Lamps Plus is the largest specialty lighting retail chain in the U.S., with 45 stores located in the Western and Southwestern states, as well as catalog and Internet sales.
As its inventory continued to grow, Lamps Plus added auxiliary buildings near its distribution center and shifted product positions to maximize storage capacity. But constantly changing SKU locations and a legacy tracking system that required extensive manual processing hampered its operational efficiency.
When Lamps Plus moved to a new facility in Redlands, CA, three years ago, it was time for a warehouse management system that would take it to the next level. Bill Gratke, vice president of planning and supply chain management for Lamps Plus, discussed the company’s new WMS from Manhattan Associates with Multichannel Merchant senior writer Jim Tierney.
Q: What prompted Lamps Plus to pursue a new WMS?
A: We moved into a nearly 800,000-sq.-ft. facility and knew that we couldn’t run a warehouse on paper–we needed real-time inventory. We started the move in January 2007 and were up and running on our old system in the new distribution center in late March of 2007; we signed our contract with Manhattan Associates in September of 2007
Q: What does this new WMS do specifically to improve operations and when did it launch?
A: We launched the warehouse management system in two phases. The inbound side of the warehouse was launched in May 2008 and the outbound side of the warehouse was launched in August of 2009.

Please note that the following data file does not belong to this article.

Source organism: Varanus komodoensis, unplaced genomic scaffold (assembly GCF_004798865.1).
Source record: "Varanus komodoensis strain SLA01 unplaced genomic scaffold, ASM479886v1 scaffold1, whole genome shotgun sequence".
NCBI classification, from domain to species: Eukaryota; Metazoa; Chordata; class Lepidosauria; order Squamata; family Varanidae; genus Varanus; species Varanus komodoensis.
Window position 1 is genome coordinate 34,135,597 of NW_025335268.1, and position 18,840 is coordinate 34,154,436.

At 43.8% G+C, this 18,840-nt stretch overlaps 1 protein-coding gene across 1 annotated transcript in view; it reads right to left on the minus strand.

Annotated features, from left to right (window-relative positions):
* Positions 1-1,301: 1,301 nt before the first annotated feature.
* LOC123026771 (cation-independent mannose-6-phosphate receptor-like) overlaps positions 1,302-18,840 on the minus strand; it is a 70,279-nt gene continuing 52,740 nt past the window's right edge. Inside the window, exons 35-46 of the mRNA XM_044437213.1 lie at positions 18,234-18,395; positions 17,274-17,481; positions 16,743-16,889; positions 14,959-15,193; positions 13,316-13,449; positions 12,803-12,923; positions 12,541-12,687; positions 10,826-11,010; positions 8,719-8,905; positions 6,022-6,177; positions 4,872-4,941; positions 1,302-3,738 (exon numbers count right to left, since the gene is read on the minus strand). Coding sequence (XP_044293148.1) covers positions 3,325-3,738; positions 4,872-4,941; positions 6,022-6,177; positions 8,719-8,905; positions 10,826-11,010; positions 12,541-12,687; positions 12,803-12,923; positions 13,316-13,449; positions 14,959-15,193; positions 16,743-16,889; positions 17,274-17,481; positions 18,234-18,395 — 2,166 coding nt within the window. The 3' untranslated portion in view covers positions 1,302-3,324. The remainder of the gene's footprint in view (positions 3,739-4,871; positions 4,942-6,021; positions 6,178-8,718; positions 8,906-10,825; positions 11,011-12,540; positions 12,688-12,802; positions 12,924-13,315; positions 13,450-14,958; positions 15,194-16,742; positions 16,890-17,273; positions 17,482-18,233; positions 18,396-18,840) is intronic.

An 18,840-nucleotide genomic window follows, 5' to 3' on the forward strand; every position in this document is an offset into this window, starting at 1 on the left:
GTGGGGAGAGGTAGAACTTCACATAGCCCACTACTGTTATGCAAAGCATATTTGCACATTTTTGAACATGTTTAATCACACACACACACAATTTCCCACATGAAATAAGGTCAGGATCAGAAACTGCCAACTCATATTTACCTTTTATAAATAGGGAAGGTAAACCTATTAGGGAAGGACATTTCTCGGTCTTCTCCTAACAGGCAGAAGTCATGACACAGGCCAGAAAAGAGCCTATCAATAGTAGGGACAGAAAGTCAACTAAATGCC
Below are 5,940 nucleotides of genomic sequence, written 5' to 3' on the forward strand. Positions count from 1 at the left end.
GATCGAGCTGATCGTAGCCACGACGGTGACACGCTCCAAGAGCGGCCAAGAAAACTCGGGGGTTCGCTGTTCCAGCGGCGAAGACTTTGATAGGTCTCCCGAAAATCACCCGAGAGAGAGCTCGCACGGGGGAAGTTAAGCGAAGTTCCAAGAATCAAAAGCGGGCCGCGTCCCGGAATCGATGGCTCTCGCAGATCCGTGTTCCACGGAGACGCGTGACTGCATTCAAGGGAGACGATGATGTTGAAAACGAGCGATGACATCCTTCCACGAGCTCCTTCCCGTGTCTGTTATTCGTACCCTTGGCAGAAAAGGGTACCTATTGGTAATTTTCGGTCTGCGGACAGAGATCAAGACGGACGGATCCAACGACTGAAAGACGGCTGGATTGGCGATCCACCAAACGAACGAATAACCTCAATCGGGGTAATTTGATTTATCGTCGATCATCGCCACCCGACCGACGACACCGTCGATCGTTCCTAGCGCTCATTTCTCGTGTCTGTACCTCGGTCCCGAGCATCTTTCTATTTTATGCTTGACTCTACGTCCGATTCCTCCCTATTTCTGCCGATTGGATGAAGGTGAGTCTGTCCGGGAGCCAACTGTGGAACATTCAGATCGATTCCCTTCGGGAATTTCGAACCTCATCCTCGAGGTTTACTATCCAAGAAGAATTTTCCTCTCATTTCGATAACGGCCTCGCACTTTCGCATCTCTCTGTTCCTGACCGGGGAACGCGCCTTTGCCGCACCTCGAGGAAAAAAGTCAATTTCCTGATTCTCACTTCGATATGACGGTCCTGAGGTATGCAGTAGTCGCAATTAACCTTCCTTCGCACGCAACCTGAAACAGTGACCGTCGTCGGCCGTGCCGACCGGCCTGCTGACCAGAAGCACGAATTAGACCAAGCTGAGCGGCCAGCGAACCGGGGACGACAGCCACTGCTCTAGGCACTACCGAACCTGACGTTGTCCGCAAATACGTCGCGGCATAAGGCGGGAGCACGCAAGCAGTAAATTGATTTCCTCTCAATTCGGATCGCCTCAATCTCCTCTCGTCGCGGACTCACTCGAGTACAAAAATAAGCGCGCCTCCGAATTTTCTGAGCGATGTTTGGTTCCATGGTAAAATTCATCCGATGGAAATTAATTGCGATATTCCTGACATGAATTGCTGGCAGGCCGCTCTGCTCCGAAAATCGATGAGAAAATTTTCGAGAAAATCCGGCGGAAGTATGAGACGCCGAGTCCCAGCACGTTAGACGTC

We are now able to receive product into the facility using ASN (advance shipping notices) labels, put away product using directed RF put away, pick product using RF guided routes (RF guns guide the user through the pick locations in the most economical manner) throughout the facility, and ship product using rate-shopping rules embedded into the system. Our fill rates have moved to over 99% and our bin accuracy hovers around 99%.
Q: Do you have any estimates on how much money and/or time this new WMS can save the company?
A: We have seen significant benefits throughout the distribution center. Labor savings have been substantial, and the overall efficiency of the processes put into the facility has allowed us to run the facility on one shift.
Q: What are the biggest areas of operational improvements from the WMS?
A: Labor efficiency, inventory accuracy, and fill rate percentages are three of the significant measures where we have seen large improvements. The utilization of the employees has improved, and our ability to cross-train employees quickly has allowed us to shift labor where needed on any given day.
The system is simple to use and the employees–who were skeptical of the system at first–have remarked how the WMS has made their jobs easier.
Q: How would you characterize the system as far as a percentage improvement efficiency-wise?
A: I would gauge the efficiency improvement from the implementation of the system to be at least 40%. This would be taking into account labor savings, process efficiencies, accuracy of the inventory, and overall ease of use.